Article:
Dynamic business models and business model innovation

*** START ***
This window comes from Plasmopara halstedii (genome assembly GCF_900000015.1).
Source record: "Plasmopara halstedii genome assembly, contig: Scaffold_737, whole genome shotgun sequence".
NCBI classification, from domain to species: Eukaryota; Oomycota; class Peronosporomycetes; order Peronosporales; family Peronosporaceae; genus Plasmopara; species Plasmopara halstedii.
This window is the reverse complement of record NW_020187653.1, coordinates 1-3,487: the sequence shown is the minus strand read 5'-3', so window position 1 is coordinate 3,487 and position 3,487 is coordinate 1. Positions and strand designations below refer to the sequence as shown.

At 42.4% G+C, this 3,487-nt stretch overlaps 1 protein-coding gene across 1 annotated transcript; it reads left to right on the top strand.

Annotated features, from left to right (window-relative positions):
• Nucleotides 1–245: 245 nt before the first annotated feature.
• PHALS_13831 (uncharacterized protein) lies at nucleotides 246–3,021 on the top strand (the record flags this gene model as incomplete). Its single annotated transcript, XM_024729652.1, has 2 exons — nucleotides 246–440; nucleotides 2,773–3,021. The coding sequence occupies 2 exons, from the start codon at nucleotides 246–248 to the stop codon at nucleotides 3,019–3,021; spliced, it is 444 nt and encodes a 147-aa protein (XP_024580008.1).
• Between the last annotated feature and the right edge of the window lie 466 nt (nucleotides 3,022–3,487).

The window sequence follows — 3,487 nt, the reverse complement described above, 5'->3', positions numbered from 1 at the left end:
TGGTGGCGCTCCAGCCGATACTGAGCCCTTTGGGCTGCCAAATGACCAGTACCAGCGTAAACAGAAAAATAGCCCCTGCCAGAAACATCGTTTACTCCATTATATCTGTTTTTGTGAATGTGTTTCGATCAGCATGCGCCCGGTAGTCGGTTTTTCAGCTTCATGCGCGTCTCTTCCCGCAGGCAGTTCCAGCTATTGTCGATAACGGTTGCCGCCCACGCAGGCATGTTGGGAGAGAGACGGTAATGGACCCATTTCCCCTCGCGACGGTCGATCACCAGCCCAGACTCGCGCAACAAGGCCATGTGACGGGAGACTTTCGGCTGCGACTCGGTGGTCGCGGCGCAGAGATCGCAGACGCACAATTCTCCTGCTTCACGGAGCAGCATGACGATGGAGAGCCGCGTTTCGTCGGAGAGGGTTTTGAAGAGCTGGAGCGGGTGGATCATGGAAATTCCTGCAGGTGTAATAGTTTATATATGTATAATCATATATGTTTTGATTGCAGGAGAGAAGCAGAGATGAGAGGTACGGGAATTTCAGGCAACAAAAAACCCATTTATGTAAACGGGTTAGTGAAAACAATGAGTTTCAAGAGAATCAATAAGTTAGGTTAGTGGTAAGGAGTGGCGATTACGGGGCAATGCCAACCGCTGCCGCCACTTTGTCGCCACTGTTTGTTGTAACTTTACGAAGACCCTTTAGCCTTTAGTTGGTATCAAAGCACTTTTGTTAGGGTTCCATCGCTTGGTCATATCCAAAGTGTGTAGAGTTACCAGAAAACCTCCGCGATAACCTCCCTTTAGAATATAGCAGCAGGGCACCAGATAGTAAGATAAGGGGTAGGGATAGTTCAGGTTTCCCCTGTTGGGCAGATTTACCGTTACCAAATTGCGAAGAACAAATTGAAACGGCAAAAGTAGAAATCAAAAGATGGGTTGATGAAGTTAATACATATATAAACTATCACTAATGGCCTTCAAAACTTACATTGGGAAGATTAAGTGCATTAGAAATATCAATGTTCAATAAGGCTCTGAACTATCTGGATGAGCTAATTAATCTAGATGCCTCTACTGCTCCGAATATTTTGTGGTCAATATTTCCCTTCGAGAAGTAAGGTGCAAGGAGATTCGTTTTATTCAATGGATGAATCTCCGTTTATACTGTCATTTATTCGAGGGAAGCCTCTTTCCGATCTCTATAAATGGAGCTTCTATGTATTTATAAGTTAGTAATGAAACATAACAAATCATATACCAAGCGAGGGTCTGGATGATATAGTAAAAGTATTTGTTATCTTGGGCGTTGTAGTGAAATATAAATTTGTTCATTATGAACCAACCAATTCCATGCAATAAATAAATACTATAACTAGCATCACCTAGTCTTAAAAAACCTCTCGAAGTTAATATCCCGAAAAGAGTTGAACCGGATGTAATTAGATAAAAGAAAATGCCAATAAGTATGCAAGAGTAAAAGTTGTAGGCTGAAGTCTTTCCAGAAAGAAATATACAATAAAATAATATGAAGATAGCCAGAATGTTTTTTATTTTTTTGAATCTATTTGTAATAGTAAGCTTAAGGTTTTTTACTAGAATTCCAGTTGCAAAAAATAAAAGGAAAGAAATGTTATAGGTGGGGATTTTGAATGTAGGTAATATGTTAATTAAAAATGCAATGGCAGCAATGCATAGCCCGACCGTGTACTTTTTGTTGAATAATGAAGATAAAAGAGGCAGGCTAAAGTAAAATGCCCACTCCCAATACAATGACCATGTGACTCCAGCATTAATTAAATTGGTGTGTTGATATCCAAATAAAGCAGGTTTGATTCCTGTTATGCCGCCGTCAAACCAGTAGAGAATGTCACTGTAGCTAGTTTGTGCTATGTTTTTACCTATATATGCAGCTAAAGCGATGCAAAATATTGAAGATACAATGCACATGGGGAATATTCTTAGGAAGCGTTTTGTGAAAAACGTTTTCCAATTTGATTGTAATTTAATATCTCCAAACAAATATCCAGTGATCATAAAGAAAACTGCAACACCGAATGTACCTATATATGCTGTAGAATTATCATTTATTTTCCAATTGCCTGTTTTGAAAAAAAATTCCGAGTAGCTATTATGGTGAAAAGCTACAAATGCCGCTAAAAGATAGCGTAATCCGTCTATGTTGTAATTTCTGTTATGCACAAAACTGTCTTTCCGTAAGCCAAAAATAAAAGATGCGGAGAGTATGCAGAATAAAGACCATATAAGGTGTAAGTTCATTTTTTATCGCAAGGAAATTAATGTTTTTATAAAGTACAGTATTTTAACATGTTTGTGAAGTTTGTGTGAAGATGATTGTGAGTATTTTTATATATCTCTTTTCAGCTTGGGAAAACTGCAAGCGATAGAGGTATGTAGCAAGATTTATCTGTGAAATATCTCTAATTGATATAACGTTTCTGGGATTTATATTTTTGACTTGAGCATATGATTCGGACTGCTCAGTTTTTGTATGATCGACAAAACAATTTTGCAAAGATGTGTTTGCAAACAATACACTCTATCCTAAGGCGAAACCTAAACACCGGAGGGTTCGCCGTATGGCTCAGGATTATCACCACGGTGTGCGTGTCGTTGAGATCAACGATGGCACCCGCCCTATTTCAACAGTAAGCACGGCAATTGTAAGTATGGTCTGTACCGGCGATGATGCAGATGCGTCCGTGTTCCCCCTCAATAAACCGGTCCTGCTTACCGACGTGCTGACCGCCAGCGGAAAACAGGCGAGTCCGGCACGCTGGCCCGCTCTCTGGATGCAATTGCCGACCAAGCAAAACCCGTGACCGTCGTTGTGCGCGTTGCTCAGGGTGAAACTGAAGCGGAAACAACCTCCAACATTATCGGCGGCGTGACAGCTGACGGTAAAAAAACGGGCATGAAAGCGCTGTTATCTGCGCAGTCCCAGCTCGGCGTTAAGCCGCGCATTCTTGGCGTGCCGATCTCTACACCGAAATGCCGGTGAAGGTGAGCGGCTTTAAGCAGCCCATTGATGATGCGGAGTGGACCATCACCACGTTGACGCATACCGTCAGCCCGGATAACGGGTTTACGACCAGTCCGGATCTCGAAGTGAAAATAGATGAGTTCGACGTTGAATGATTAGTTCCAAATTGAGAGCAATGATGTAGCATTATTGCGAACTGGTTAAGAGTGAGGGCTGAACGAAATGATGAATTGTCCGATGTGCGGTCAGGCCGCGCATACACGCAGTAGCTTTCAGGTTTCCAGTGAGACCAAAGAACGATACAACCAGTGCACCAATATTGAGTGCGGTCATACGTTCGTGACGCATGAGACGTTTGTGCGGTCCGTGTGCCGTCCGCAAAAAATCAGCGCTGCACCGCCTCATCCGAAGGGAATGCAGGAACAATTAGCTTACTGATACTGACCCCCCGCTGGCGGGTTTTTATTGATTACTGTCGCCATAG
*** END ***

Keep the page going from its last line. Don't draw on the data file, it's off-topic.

1. Business Models Strategic Global Marketing Management 25.9.2017 Tommi Rissanen firstname.lastname@example.org Lappeenranta University of Technology School of Business and Management 2. Background Tommi Rissanen, 45, PhD student Experience - Projects with media and ICT companies in development agencies, universities and as an independent consultant in Lappeenranta, Tampere & Helsinki since 2002 - Thesis on business model experimentation due in 2018 3. (1) Definition and concept (2) Business model and strategy (3) Business model innovation (4) Business model dynamics and change (5) Business models in practice Agenda 4. Theoretical background BM exp. BMI BM Innovation Entrepreneurship Strategy Disc. driven planning Entrepr. opportunity Resource-based View of the firm Dynamic capabilities Strategic entrepreneurship Disruptive innovation 5. Business model definition The essence of a business model is in defining the manner by which the enterprise delivers value to customers, entices customers to pay for value, and converts those payments to profit. It thus reflects managements hypothesis about what customers want, how they want it, and how the enterprise can organize to best meet those needs, get paid for doing so, and make a profit. Teece (2010) Business model consists of four elements: a customer value proposition, a profit formula, key resources and key processes. Casadesus-Masanell & Ricart (2011) Business models are stories that explain how enterprises work. They answer to the following questions: 1) who is the customer, 2) what does the customer value, 3) how do we make money in this business, and 4) what is the underlying economic logic that explains how we can deliver value to customers at an appropriate cost Magretta (2002) two core components: (1) the basic unit of business, what customers pay for; and (2) process or operational advantages, captured in a set of key metrics that allow a firm to deliver superior performance. McGrath (2010) 6. What are the common ingredients of business models Value creation - Processes - Resources Value proposition Value capture - Revenue model Business Model Exploitation Exploration Value Creation Value propositi on Value Capture Effects 7. (1) Definition and concept (2) Business model and strategy (3) Business model innovation (4) Business model dynamics and change (5) Business models in practice Agenda 8. Relationship between Business Model and Strategy As described, a business model is more generic than a business strategy. Coupling strategy analysis with business model analysis is necessary in order to protect whatever competitive advantage results from the design and implementation of new business models. Selecting a business strategy is a more granular exercise than designing a business model. Coupling competitive strategy analysis to business model design requires segmenting the market, creating a value proposition for each segment, setting up the apparatus to deliver that value, and then figuring out various isolating mechanisms that can be used to prevent the business model/strategy from being undermined through imitation by competitors or disintermediation by customers. Teece (2010) 9. Business model, strategy and tactics Casadesus-Masanell & Ricart (2010) A strategy is a contingent plan of action as to what business model to use. The firms available actions for strategy are choices (of policies, assets or governance structures) that constitute the raw material of business models. Thus, strategy entails designing business models (and redesigning them as contingencies occur) to allow the organization to reach its goals. Business models are reflections of the realized strategy. 10. (1) Definition and concept (2) Business model and strategy (3) Business model innovation (4) Business model dynamics and change (5) Business models in practice Agenda 11. What is business model innovation Business model innovation can be manifested in three ways: (1) a form of innovation themselves; (2) business model for innovative new technologies or services; and (3) re-formulation of business model to fulfil new customer needs and business environments.- (Trimi & Berbegal-Mirabent 2012) Business model innovation has been argued to represent a firm's response to changing sources of value creation. Meanwhile, minor, continuous changes to the extant business model of a firm primarily require a firm to focus on the usage of its resources and competences as - (Schneider & Spieth 2013) 12. Business model innovation Schneider & Spieth (2013) 13. Business model innovation framework (Clauss 2017) 14. (1) Definition and concept (2) Business model and strategy (3) Business model innovation (4) Business model dynamics and change (5) Business models in practice Agenda 15. Business model dynamics Business model analysis also gives us a sense of firms in action. But this dynamic perspective is not central to two ideas about the genesis of competitive advantage that are well- accepted in strategy: the industry positioning view or the so-called resource-based or dynamic capability view. The positioning school has long proposed that what firms need to do to succeed is to find a truly differentiated and defensible position within an industry and execute relentlessly against that position. The capability school argues instead that advantage stems from having difficult-to- copy resources that are often built up over long periods of time. - McGrath 2010 16. Achtenhagen et al. (2013) 17. Concluding points on business model theories There are various interpretations to the concept, but the core elements in most are value creation, value proposition and value capture Business models and strategy are related concepts, but there is an ongoing discussion on the hierarchy between the two. Business model innovation too can be explained in different ways depending on the context. However, business model innovation leans more towards radical exploitation and exploration activities rather than incremental adjustment and development of existing business models Dynamic nature of business models is an increasingly important and interesting approach aiming to understand the cyclical processes and ways of continuously experimenting with business models. There are discrepancies on the definitions of the concepts but that is the nature of our field of science. There are no absolute truths 18. (1) Definition and concept (2) Business model and strategy (3) Business model innovation (4) Business model dynamics and change (5) Business models in practice Agenda 19. https://strategyzer.com/canvas/business-model-canvas 20. https://strategyzer.com/canvas/value-proposition-canvas 21. Primary value proposition Customer need Value prop Value prop Value prop Value prop Customer need Customer need Value propositions and customer needs 22. Custo- mer seg- ments Processes Resources Value proposition Business model Revenue model 23. Literature Achtenhagen, L., Melin, L. & Naldi, L., 2013. Dynamics of business models - strategizing, critical capabilities and activities for sustained value creation. Long Range Planning, 46, pp.427442. Casadesus-Masanell, R. & Ricart, J.E., 2010. From strategy to business models and onto tactics. Long Range Planning. Clauss, T. (2017). Measuring business model innovation: conceptualization, scale development, and proof of performance. R and D Management, 47(3), 385403. Magretta, J., 2002. Why Business models matter. Harvard Business Review, May, pp.8692. McGrath, R.G., 2010. Business models: A discovery driven approach. Long Range Planning, 43(23), pp.247261. Schneider , S. & Spieth^, P., 2013. Business Model Innovation: Towards an Integrated Future Research Agenda. International Journal of Innovation Management ^ imperial College Press, 1734(1). Teece, D.J., 2010. Business models, business strategy and innovation. Long Range Planning, 43(23), pp.172194. Trimi, S. & Berbegal-Mirabent, J., 2012. Business model innovation in entrepreneurship. International Entrepreneurship and Management Journal, 8(4), pp.449465.